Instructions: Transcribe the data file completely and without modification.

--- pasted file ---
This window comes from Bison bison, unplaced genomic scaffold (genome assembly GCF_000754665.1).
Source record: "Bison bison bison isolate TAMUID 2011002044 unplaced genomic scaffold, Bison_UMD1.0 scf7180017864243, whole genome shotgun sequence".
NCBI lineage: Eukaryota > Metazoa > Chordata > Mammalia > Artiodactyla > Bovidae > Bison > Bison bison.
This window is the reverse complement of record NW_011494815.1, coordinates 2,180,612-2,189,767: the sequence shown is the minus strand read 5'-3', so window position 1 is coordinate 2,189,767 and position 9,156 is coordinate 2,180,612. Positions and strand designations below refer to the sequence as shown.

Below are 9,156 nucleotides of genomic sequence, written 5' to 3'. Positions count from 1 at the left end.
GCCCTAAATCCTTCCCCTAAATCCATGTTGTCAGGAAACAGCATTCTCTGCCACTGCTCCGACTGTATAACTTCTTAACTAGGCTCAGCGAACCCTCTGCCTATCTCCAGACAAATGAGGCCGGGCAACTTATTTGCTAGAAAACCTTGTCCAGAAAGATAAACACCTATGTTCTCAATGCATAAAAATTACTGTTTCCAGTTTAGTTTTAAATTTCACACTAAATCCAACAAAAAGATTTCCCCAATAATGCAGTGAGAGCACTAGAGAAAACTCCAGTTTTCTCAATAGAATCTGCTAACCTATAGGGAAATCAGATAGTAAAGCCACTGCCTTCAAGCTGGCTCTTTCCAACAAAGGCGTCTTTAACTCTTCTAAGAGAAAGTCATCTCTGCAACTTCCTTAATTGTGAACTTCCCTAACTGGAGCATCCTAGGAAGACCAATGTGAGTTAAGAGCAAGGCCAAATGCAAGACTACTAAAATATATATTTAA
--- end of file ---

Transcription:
This window comes from Bison bison, unplaced genomic scaffold (genome assembly GCF_000754665.1).
Source record: "Bison bison bison isolate TAMUID 2011002044 unplaced genomic scaffold, Bison_UMD1.0 scf7180017864243, whole genome shotgun sequence".
NCBI lineage: Eukaryota > Metazoa > Chordata > Mammalia > Artiodactyla > Bovidae > Bison > Bison bison.
This window is the reverse complement of record NW_011494815.1, coordinates 2,180,612-2,189,767: the sequence shown is the minus strand read 5'-3', so window position 1 is coordinate 2,189,767 and position 9,156 is coordinate 2,180,612. Positions and strand designations below refer to the sequence as shown.

Below are 9,156 nucleotides of genomic sequence, written 5' to 3'. Positions count from 1 at the left end.
GCCCTAAATCCTTCCCCTAAATCCATGTTGTCAGGAAACAGCATTCTCTGCCACTGCTCCGACTGTATAACTTCTTAACTAGGCTCAGCGAACCCTCTGCCTATCTCCAGACAAATGAGGCCGGGCAACTTATTTGCTAGAAAACCTTGTCCAGAAAGATAAACACCTATGTTCTCAATGCATAAAAATTACTGTTTCCAGTTTAGTTTTAAATTTCACACTAAATCCAACAAAAAGATTTCCCCAATAATGCAGTGAGAGCACTAGAGAAAACTCCAGTTTTCTCAATAGAATCTGCTAACCTATAGGGAAATCAGATAGTAAAGCCACTGCCTTCAAGCTGGCTCTTTCCAACAAAGGCGTCTTTAACTCTTCTAAGAGAAAGTCATCTCTGCAACTTCCTTAATTGTGAACTTCCCTAACTGGAGCATCCTAGGAAGACCAATGTGAGTTAAGAGCAAGGCCAAATGCAAGACTACTAAAATATATATTTAA